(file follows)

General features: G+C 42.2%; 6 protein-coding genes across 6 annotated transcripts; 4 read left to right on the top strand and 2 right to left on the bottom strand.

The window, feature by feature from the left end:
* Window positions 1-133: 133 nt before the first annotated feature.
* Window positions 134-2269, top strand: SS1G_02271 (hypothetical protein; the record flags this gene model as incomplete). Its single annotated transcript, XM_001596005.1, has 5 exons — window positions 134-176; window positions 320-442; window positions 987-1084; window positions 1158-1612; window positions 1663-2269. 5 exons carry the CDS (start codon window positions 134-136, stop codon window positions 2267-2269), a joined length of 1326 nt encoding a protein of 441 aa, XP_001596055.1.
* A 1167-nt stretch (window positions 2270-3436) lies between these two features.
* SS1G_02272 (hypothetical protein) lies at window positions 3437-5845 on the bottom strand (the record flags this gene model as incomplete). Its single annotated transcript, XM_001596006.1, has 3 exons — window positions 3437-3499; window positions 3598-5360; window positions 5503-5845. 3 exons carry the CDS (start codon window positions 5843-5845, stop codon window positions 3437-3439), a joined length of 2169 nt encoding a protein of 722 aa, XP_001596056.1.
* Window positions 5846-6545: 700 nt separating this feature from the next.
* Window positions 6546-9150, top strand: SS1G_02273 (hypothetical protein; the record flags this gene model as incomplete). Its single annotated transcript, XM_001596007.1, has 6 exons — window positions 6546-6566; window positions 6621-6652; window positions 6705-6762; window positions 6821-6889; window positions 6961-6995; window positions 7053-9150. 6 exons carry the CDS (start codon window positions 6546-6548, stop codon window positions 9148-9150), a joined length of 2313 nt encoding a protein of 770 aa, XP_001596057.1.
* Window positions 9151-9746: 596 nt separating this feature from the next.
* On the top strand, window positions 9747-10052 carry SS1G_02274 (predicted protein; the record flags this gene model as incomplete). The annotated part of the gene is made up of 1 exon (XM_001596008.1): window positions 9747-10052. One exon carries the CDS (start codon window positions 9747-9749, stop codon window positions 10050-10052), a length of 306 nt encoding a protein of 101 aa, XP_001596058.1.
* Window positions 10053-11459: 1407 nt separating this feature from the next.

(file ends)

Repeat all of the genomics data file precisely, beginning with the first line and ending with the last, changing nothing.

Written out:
General features: G+C 42.2%; 6 protein-coding genes across 6 annotated transcripts; 4 read left to right on the top strand and 2 right to left on the bottom strand.

The window, feature by feature from the left end:
* Window positions 1-133: 133 nt before the first annotated feature.
* Window positions 134-2269, top strand: SS1G_02271 (hypothetical protein; the record flags this gene model as incomplete). Its single annotated transcript, XM_001596005.1, has 5 exons — window positions 134-176; window positions 320-442; window positions 987-1084; window positions 1158-1612; window positions 1663-2269. 5 exons carry the CDS (start codon window positions 134-136, stop codon window positions 2267-2269), a joined length of 1326 nt encoding a protein of 441 aa, XP_001596055.1.
* A 1167-nt stretch (window positions 2270-3436) lies between these two features.
* SS1G_02272 (hypothetical protein) lies at window positions 3437-5845 on the bottom strand (the record flags this gene model as incomplete). Its single annotated transcript, XM_001596006.1, has 3 exons — window positions 3437-3499; window positions 3598-5360; window positions 5503-5845. 3 exons carry the CDS (start codon window positions 5843-5845, stop codon window positions 3437-3439), a joined length of 2169 nt encoding a protein of 722 aa, XP_001596056.1.
* Window positions 5846-6545: 700 nt separating this feature from the next.
* Window positions 6546-9150, top strand: SS1G_02273 (hypothetical protein; the record flags this gene model as incomplete). Its single annotated transcript, XM_001596007.1, has 6 exons — window positions 6546-6566; window positions 6621-6652; window positions 6705-6762; window positions 6821-6889; window positions 6961-6995; window positions 7053-9150. 6 exons carry the CDS (start codon window positions 6546-6548, stop codon window positions 9148-9150), a joined length of 2313 nt encoding a protein of 770 aa, XP_001596057.1.
* Window positions 9151-9746: 596 nt separating this feature from the next.
* On the top strand, window positions 9747-10052 carry SS1G_02274 (predicted protein; the record flags this gene model as incomplete). The annotated part of the gene is made up of 1 exon (XM_001596008.1): window positions 9747-10052. One exon carries the CDS (start codon window positions 9747-9749, stop codon window positions 10050-10052), a length of 306 nt encoding a protein of 101 aa, XP_001596058.1.
* Window positions 10053-11459: 1407 nt separating this feature from the next.